The Red Sox have really been making a big push to modernize the game experience for fans. Recently, they launched a rewards program that offers some unique experiences to season ticket holders.
Through the Red Sox Rewards program, season ticket holders are given a card that can act as a ticket, can be used to make purchases at Fenway, and acts as a way to earn points that can be used towards meeting players, playing a game on the field, or watching a game from owner John Henry's seats. Read MoreThe Tabletop Games Hall at PAX East was celebration of geek culture
[The We are the Creative Industries series: The Creative Industries - video game companies, design, marketing and architecture firms, and talented people who write books, design houses, shoot movies, make art and record music, just to name a few examples - are an important part of Massachusetts' economy, with $1 billion statewide impact and over 100,000 workers. Click here to learn more.]Dogs in Thought beautifully captures the individual personalities of 60 house and working dogs through the fine art photography of visual artist Mitch Weiss. In photos and words, the book celebrates the stories of many remarkable animals such as Bushido, a member of the Boston Police K9 Unit who worked a 12-hour shift sniffing for bombs during last year's Boston Marathon bombing, and Shifty, who served in Afghanistan and now works as a bomb dog with the MBTA. Read More
If you prefer an Aviation to a glass of wine or an Old Fashioned to a light beer but lack mixology chops, a Somerville design firm recently conceptualized a "smart" solution to your imbibing woes.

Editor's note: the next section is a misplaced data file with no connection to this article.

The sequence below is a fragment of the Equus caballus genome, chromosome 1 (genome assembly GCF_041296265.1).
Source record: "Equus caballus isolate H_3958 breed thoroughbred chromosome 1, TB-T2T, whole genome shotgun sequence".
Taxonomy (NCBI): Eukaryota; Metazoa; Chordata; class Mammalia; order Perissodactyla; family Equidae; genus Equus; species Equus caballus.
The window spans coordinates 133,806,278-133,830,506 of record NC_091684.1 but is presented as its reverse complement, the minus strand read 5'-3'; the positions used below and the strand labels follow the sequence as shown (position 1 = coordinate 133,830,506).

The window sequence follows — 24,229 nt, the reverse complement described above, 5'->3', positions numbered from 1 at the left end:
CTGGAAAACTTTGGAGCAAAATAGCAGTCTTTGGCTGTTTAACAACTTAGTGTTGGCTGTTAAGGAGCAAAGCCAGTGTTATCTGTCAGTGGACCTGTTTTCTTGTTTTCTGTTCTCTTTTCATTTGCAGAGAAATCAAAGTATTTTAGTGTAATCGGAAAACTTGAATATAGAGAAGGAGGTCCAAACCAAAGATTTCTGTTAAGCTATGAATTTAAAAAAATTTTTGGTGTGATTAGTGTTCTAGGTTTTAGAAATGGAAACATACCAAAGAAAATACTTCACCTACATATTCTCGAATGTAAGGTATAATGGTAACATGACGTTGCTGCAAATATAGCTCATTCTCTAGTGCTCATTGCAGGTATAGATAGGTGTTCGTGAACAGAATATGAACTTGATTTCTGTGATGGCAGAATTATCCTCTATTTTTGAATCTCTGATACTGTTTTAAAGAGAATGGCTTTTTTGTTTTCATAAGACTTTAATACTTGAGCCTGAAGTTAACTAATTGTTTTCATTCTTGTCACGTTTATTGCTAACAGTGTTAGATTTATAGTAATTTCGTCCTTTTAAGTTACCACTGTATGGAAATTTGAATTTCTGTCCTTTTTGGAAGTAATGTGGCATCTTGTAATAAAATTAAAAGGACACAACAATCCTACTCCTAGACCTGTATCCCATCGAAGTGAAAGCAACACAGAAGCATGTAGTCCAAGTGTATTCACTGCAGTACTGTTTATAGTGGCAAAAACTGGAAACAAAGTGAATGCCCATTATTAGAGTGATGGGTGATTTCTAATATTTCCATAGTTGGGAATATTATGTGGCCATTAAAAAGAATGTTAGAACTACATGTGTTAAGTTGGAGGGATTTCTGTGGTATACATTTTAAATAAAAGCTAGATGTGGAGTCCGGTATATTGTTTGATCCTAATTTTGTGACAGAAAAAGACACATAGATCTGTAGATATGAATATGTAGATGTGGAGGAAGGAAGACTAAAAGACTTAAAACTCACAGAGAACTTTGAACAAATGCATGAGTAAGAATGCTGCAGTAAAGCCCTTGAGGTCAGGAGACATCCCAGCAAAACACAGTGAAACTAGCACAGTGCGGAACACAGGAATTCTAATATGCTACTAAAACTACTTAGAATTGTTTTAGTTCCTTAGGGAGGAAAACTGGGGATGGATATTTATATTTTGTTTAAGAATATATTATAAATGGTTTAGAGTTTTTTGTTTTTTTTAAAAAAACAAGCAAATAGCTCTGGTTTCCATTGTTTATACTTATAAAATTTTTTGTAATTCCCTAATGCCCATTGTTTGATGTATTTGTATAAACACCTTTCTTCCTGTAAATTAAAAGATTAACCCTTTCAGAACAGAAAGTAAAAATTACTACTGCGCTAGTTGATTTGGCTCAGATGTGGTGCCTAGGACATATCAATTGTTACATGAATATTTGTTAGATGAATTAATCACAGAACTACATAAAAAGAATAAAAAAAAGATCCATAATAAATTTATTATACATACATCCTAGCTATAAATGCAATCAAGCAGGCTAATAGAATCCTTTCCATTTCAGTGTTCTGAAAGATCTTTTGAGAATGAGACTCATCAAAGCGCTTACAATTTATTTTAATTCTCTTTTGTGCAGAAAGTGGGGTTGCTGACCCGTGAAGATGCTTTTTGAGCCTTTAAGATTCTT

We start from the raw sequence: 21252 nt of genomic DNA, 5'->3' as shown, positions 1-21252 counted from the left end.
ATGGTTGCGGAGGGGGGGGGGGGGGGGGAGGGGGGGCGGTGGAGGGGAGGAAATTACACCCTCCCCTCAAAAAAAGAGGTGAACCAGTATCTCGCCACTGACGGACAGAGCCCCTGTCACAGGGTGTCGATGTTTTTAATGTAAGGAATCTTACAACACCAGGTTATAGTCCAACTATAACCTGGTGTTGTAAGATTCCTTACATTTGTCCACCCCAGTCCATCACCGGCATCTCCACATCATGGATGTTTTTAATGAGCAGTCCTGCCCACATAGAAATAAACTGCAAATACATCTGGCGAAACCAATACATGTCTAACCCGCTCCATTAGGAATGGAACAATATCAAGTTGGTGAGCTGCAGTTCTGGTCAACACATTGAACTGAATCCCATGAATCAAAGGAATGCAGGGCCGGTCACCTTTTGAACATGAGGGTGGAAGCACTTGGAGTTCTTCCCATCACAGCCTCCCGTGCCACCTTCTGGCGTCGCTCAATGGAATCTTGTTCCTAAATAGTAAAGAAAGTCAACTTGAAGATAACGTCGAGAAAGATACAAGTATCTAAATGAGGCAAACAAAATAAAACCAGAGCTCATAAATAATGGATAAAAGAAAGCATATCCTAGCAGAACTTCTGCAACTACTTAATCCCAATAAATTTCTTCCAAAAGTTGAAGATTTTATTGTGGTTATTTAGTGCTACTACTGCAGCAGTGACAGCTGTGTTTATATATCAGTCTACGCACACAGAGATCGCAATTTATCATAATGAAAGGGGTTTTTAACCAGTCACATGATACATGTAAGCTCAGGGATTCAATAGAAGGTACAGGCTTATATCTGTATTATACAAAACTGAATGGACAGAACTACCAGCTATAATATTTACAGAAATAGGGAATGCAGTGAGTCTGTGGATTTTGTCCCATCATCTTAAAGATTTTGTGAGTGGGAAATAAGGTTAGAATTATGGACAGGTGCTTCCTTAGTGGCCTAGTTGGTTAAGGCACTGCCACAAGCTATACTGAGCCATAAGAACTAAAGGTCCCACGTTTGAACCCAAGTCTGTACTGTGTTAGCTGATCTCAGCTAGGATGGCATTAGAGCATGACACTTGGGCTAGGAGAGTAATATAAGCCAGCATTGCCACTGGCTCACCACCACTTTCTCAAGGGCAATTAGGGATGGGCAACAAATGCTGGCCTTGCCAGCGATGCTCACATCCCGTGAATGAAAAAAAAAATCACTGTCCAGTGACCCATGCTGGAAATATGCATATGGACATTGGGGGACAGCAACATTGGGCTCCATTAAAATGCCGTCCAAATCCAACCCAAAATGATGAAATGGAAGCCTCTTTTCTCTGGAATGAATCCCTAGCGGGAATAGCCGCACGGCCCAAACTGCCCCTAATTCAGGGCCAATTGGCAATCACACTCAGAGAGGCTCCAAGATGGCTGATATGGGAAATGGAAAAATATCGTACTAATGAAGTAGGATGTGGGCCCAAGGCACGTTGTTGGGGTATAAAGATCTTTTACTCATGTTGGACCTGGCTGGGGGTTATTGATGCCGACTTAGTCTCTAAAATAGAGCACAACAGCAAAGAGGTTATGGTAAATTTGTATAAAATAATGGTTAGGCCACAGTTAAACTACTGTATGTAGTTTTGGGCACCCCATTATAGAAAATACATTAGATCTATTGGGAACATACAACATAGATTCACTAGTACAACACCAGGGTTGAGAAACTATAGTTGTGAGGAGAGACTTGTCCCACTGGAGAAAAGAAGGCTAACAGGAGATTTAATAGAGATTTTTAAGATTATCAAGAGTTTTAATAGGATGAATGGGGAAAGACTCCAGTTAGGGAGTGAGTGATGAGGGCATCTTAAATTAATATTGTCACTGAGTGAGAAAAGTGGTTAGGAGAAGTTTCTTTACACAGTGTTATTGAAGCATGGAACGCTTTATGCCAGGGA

There are just so many exhibitors at PAX East, it’s nearly impossible to give quality time to them all. The big companies stand out with their massive budgets; the little companies get tucked off to the sides.
One company, in particular, that stood out from the crowd was Giant Spacekat, with something quite unusual for a gaming company — an all-female team. Read More
A Massachusetts-built robotic submarine has joined the hunt for missing Malaysia Airlines Flight 370.
The Bluefin-21 robot, made by Bluefin Robotics Inc. of Quincy, will use sonars to scour the ocean floor for the Boeing 777 aircraft, which went missing on March 7. The robot was deployed to Australia three weeks ago by the undersea salvage company Phoenix International. But because of the battery-powered robot’s slow speed and limited range, it could not be put to work until rescue workers had narrowed down the search area, Hiawatha Bray reports on bostonglobe.com.
Helping Gamers with Depression and AnxietyFinding quiet among the chaos: TakeThis offers a safe space at PAX East
A tiny, lightweight laptop charger from MIT spinout FINsix is blowing up Kickstarter on its first day of fundraising.
As of 4 p.m. the charger, known as the Dart, had picked up 1,580 backers and $158,200 in pledges in less than seven hours. The goal is to raise $200,000 in 30 days.
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